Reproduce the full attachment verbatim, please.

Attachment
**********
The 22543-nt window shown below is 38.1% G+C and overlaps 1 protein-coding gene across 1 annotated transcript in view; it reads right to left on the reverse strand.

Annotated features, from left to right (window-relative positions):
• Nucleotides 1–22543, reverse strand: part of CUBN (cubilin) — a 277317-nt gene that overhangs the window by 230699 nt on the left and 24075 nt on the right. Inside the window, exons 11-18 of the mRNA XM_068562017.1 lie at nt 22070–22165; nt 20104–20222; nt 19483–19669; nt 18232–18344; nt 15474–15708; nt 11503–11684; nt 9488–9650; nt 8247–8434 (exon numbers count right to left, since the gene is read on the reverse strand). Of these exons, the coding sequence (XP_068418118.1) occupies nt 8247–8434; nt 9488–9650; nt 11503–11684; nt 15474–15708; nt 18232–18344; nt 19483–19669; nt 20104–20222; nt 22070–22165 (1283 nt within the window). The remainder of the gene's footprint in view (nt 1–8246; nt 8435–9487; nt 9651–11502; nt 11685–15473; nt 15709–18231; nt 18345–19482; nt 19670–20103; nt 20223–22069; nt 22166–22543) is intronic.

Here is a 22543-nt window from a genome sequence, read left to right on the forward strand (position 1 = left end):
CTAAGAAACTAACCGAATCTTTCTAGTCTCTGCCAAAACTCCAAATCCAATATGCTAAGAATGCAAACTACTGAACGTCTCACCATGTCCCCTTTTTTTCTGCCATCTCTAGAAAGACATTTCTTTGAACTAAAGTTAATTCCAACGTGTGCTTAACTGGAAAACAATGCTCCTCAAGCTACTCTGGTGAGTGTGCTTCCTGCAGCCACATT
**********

The 22543-nt window shown below is 38.1% G+C and overlaps 1 protein-coding gene across 1 annotated transcript in view; it reads right to left on the reverse strand.

Annotated features, from left to right (window-relative positions):
• Nucleotides 1–22543, reverse strand: part of CUBN (cubilin) — a 277317-nt gene that overhangs the window by 230699 nt on the left and 24075 nt on the right. Inside the window, exons 11-18 of the mRNA XM_068562017.1 lie at nt 22070–22165; nt 20104–20222; nt 19483–19669; nt 18232–18344; nt 15474–15708; nt 11503–11684; nt 9488–9650; nt 8247–8434 (exon numbers count right to left, since the gene is read on the reverse strand). Of these exons, the coding sequence (XP_068418118.1) occupies nt 8247–8434; nt 9488–9650; nt 11503–11684; nt 15474–15708; nt 18232–18344; nt 19483–19669; nt 20104–20222; nt 22070–22165 (1283 nt within the window). The remainder of the gene's footprint in view (nt 1–8246; nt 8435–9487; nt 9651–11502; nt 11685–15473; nt 15709–18231; nt 18345–19482; nt 19670–20103; nt 20223–22069; nt 22166–22543) is intronic.

Here is a 22543-nt window from a genome sequence, read left to right on the forward strand (position 1 = left end):
CTAAGAAACTAACCGAATCTTTCTAGTCTCTGCCAAAACTCCAAATCCAATATGCTAAGAATGCAAACTACTGAACGTCTCACCATGTCCCCTTTTTTTCTGCCATCTCTAGAAAGACATTTCTTTGAACTAAAGTTAATTCCAACGTGTGCTTAACTGGAAAACAATGCTCCTCAAGCTACTCTGGTGAGTGTGCTTCCTGCAGCCACATT